This page has been visited times.
Many health insurance companies do a poor job of explaining their many different and confusing policies. Nevertheless, it is your insurance company’s responsibility to explain these policies to you.
Sometimes when we ask a patient to make a co-payment, they ask us to call their insurance company to find out how much that payment is.
When asked about deductible amount owed, patients will sometimes ask us to find out for them.
Please remember your health insurance policy belongs to you. It is your responsibility to know about your policy and you have been provided a number to call about payment, co-payments, deductibles, what services are covered, which providers you are allowed to see and which facilities they will cover.
We will not call your health insurance company for you. Please do not ask us about your insurance company policies. It is not our job to clarify them for you. Our job is to render the best possible medical service for you as a patient. If you have such questions about your policy you need to call your insurance company directly.
Many health policies are the PPO type. A typical PPO plan has a high deductible. Typically the deductible is about $1,500-2,000. All medical services are your responsibility until your deductible for the year is met. Once you have met your deductible, a typical plan pays about 80% of the bill. You are still responsible for the remaining portion of the bill, which may be 20% or so. This is the point at which many patients are confused. Since they have already paid their insurance premiums, some patients believe their PPO covers 100% of their medical bill. This is not the case if you have a PPO policy.
If you have not met your deductible, you are responsible for our entire bill. If surgery or colonoscopy was done, you will also be responsible for a portion of the hospital bill. Most of the time, the hospital billing company does its billing immediately. If you have not met your deductible you will have to pay the hospital quite a bit of money.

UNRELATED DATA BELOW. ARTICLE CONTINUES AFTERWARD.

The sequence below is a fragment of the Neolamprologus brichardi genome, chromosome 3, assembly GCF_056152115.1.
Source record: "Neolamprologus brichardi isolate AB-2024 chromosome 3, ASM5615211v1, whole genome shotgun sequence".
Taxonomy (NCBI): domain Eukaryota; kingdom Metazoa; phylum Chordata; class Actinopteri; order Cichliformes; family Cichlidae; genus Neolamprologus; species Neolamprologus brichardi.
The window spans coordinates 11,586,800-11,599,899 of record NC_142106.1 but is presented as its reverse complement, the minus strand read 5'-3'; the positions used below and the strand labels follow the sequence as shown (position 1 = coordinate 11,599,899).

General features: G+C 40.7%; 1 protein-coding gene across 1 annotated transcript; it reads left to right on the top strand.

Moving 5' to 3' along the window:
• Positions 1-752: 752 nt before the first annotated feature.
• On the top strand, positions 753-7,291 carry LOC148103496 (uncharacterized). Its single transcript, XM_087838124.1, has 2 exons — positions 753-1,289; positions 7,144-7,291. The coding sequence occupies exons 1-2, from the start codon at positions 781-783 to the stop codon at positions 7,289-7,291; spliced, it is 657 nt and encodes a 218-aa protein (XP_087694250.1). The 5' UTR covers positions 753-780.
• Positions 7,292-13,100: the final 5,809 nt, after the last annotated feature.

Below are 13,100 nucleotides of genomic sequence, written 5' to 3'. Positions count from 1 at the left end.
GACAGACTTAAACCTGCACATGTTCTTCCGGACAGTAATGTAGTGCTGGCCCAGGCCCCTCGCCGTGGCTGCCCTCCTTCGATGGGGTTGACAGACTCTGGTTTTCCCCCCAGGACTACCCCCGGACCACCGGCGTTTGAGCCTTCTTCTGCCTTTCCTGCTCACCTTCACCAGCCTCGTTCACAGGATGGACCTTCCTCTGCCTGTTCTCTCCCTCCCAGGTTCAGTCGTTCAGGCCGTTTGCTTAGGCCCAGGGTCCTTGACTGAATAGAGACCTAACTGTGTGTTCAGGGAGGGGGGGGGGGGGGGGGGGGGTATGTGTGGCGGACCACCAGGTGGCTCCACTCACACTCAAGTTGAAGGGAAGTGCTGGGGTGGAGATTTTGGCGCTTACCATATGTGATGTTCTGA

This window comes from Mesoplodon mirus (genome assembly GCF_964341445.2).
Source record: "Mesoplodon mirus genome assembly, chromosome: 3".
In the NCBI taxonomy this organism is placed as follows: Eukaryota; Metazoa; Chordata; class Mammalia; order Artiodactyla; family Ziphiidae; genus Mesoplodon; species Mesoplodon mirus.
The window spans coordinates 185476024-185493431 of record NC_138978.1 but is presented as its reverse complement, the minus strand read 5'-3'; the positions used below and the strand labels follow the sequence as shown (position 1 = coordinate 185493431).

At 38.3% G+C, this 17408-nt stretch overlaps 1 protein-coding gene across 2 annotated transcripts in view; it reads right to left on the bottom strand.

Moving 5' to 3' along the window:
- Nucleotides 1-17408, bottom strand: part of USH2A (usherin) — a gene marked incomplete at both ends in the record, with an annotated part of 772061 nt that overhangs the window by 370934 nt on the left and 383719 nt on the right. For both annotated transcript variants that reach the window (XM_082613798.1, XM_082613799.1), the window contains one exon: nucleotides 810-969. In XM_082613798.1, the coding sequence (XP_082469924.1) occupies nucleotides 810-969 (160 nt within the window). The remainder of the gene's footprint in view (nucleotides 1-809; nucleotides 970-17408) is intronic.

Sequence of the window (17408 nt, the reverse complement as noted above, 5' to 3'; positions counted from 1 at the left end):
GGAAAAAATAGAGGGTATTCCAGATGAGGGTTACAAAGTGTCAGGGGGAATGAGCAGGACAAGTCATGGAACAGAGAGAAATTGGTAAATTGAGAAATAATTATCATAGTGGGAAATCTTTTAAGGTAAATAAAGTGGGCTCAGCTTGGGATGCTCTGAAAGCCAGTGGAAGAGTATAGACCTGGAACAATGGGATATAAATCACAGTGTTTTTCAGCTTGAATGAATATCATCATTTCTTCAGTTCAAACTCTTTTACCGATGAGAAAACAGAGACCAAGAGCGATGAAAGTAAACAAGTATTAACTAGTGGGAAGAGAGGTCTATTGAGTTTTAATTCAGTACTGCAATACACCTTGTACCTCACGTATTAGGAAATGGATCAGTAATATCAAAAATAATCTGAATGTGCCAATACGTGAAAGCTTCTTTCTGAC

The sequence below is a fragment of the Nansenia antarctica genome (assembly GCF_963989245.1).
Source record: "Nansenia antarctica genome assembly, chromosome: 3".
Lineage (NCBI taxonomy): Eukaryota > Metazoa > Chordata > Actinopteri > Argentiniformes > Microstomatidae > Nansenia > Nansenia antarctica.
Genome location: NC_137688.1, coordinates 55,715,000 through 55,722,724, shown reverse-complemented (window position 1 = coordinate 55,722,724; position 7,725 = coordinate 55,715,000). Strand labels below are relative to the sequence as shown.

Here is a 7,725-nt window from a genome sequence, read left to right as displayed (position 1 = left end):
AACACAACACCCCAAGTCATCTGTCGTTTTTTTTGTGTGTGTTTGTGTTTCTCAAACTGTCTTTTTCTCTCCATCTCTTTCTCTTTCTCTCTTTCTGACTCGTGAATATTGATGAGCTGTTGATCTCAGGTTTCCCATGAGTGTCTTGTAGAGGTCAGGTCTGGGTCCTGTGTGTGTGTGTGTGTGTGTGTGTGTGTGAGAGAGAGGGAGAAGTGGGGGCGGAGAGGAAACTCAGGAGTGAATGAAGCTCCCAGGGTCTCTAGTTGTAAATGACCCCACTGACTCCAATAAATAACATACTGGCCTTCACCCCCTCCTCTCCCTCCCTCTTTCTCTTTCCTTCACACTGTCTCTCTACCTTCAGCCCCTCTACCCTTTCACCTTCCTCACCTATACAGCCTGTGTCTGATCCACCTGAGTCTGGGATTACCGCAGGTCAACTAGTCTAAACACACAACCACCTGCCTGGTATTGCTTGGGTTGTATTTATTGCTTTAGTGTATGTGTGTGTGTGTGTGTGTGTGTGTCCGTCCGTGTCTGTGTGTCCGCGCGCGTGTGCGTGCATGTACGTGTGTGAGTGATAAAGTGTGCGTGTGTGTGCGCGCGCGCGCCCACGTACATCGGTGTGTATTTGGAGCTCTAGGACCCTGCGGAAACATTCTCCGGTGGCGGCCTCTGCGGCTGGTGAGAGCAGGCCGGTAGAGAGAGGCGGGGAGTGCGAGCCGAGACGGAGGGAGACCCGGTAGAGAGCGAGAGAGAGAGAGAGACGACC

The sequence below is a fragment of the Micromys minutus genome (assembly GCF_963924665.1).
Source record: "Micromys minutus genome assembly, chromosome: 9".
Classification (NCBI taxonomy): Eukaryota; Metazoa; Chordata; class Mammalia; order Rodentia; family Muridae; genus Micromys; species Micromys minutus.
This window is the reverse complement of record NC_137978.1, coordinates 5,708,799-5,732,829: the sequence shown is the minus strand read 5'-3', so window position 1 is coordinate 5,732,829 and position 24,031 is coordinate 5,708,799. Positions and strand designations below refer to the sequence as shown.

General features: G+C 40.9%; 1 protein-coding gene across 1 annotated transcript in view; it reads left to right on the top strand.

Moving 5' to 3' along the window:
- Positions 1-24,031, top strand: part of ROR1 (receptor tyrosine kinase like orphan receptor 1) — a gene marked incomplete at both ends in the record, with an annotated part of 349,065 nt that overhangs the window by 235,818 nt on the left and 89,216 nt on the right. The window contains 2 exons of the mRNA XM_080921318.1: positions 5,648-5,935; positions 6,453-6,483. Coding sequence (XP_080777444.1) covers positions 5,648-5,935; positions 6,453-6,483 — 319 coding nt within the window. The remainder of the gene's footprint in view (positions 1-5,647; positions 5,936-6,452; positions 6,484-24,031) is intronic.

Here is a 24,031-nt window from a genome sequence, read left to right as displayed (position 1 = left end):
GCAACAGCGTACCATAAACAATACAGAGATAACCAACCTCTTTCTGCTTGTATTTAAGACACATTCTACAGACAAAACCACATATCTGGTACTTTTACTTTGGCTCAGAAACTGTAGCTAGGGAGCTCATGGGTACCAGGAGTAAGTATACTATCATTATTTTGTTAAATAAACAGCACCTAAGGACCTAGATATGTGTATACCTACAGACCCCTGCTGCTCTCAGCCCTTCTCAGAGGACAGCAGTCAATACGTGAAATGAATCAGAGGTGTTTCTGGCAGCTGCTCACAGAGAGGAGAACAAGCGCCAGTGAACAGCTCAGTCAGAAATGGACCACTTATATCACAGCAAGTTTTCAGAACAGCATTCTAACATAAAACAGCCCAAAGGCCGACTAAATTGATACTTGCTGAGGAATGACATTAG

The problem is that our doctor also has to be paid for the service he rendered for you. Our office bill, which is separate from the hospital, may arrive later. Many patients then get upset at our office. They complain that they have already paid a lot of money to the hospital. Some patients tell our office they do not want to pay our bill. These patients do not understand that their health insurance contract makes them responsible for this bill – they cannot just walk away or ignore the doctor’s bill. That would be the same as breaking the contract they signed with their health insurance company.
We live in hard financial times. Although it is beautiful in Northern California, it is very expensive to live here. Taxes, fees, housing, food and living costs are higher here than anywhere else in the country. This is also true for the local doctors and specialists. Not only do they see the higher costs of living in Northern California, they also see that costs of doing business here are very high. For example, when our office was in Colorado we could provide Workers Compensation insurance for over 5 employees for under $1,000. In Northern California with ˝ that many employees, our Workers Compensation insurance is in the 1,000s of dollars. Rent, utilities, wages and other business costs are much higher here. To add insult to injury most of the insurance companies, Medicare and Medi-Cal pay much less for physician services these days. Some insurance companies offer less than the Medicare rate. People living here do not know that they will soon face a major crisis in health care as more and more doctors leave for areas like Idaho, Texas or back east where the costs of business are less and reimbursement is higher.
Many companies that provide health insurance for their employees are shifting more of the burden and costs to the employees. The day of employer health plans that cover everything has long passed. An example is Whole Foods Market Inc. The 159-store grocery chain last year adopted a plan that makes its 30,000 workers feel a bit of pain every time a health service is rendered. The company hopes this will slow down growth of medical costs and share costs with its employees.
Health-maintenance organization (HMO) plans have lower premiums and no deductibles. The employee pays a co-pay each time they visit a doctor, but they are limited by selection of doctors. The disadvantage is that some specialists may not be part of an HMO panel, so those patients have to pay to see out-of-plan doctors.
Here are some questions from patients:
I do not want to give your office my social security number - I am concerned about identity theft.
Our office respects your concern about identity theft. Often your social security number is tied to your insurance policy. If you cannot give us your social security number, we expect you to pay your bill in full - we will then give you the billing information for you to submit to your insurance company.